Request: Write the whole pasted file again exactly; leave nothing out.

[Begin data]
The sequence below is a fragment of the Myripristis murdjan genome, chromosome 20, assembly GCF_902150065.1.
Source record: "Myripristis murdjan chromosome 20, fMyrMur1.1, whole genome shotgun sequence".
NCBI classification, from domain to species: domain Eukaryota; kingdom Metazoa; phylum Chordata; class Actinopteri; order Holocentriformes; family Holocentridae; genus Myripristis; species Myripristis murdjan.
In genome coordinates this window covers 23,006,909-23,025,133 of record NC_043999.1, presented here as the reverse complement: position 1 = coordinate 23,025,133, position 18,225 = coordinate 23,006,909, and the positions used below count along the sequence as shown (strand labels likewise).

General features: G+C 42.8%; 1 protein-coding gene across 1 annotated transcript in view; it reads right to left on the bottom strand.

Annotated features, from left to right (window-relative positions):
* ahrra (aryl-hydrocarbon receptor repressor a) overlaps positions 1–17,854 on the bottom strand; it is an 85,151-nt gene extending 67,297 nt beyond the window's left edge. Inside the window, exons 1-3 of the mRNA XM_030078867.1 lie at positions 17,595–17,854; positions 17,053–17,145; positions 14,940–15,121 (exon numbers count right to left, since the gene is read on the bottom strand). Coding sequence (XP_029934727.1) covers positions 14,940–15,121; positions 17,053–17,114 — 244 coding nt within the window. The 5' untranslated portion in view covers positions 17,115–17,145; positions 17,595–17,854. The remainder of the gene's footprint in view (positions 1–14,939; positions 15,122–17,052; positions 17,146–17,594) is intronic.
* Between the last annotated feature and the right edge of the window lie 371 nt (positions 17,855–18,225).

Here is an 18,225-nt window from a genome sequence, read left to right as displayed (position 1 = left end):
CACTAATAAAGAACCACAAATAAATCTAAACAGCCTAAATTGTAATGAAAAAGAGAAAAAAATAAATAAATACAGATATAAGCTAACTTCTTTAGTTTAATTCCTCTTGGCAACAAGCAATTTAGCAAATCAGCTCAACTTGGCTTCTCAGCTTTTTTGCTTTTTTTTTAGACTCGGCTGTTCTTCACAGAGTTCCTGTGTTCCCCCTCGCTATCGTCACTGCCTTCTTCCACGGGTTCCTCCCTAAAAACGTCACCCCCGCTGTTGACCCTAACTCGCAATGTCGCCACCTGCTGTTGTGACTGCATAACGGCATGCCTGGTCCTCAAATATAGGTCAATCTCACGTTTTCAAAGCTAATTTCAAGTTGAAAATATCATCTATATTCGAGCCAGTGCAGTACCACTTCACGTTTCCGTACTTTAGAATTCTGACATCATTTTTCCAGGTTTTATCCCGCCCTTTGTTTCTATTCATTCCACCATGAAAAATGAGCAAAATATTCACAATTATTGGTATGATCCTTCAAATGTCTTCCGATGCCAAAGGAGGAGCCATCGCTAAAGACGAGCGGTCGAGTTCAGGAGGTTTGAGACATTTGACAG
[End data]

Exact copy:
The sequence below is a fragment of the Myripristis murdjan genome, chromosome 20, assembly GCF_902150065.1.
Source record: "Myripristis murdjan chromosome 20, fMyrMur1.1, whole genome shotgun sequence".
NCBI classification, from domain to species: domain Eukaryota; kingdom Metazoa; phylum Chordata; class Actinopteri; order Holocentriformes; family Holocentridae; genus Myripristis; species Myripristis murdjan.
In genome coordinates this window covers 23,006,909-23,025,133 of record NC_043999.1, presented here as the reverse complement: position 1 = coordinate 23,025,133, position 18,225 = coordinate 23,006,909, and the positions used below count along the sequence as shown (strand labels likewise).

General features: G+C 42.8%; 1 protein-coding gene across 1 annotated transcript in view; it reads right to left on the bottom strand.

Annotated features, from left to right (window-relative positions):
* ahrra (aryl-hydrocarbon receptor repressor a) overlaps positions 1–17,854 on the bottom strand; it is an 85,151-nt gene extending 67,297 nt beyond the window's left edge. Inside the window, exons 1-3 of the mRNA XM_030078867.1 lie at positions 17,595–17,854; positions 17,053–17,145; positions 14,940–15,121 (exon numbers count right to left, since the gene is read on the bottom strand). Coding sequence (XP_029934727.1) covers positions 14,940–15,121; positions 17,053–17,114 — 244 coding nt within the window. The 5' untranslated portion in view covers positions 17,115–17,145; positions 17,595–17,854. The remainder of the gene's footprint in view (positions 1–14,939; positions 15,122–17,052; positions 17,146–17,594) is intronic.
* Between the last annotated feature and the right edge of the window lie 371 nt (positions 17,855–18,225).

Here is an 18,225-nt window from a genome sequence, read left to right as displayed (position 1 = left end):
CACTAATAAAGAACCACAAATAAATCTAAACAGCCTAAATTGTAATGAAAAAGAGAAAAAAATAAATAAATACAGATATAAGCTAACTTCTTTAGTTTAATTCCTCTTGGCAACAAGCAATTTAGCAAATCAGCTCAACTTGGCTTCTCAGCTTTTTTGCTTTTTTTTTAGACTCGGCTGTTCTTCACAGAGTTCCTGTGTTCCCCCTCGCTATCGTCACTGCCTTCTTCCACGGGTTCCTCCCTAAAAACGTCACCCCCGCTGTTGACCCTAACTCGCAATGTCGCCACCTGCTGTTGTGACTGCATAACGGCATGCCTGGTCCTCAAATATAGGTCAATCTCACGTTTTCAAAGCTAATTTCAAGTTGAAAATATCATCTATATTCGAGCCAGTGCAGTACCACTTCACGTTTCCGTACTTTAGAATTCTGACATCATTTTTCCAGGTTTTATCCCGCCCTTTGTTTCTATTCATTCCACCATGAAAAATGAGCAAAATATTCACAATTATTGGTATGATCCTTCAAATGTCTTCCGATGCCAAAGGAGGAGCCATCGCTAAAGACGAGCGGTCGAGTTCAGGAGGTTTGAGACATTTGACAG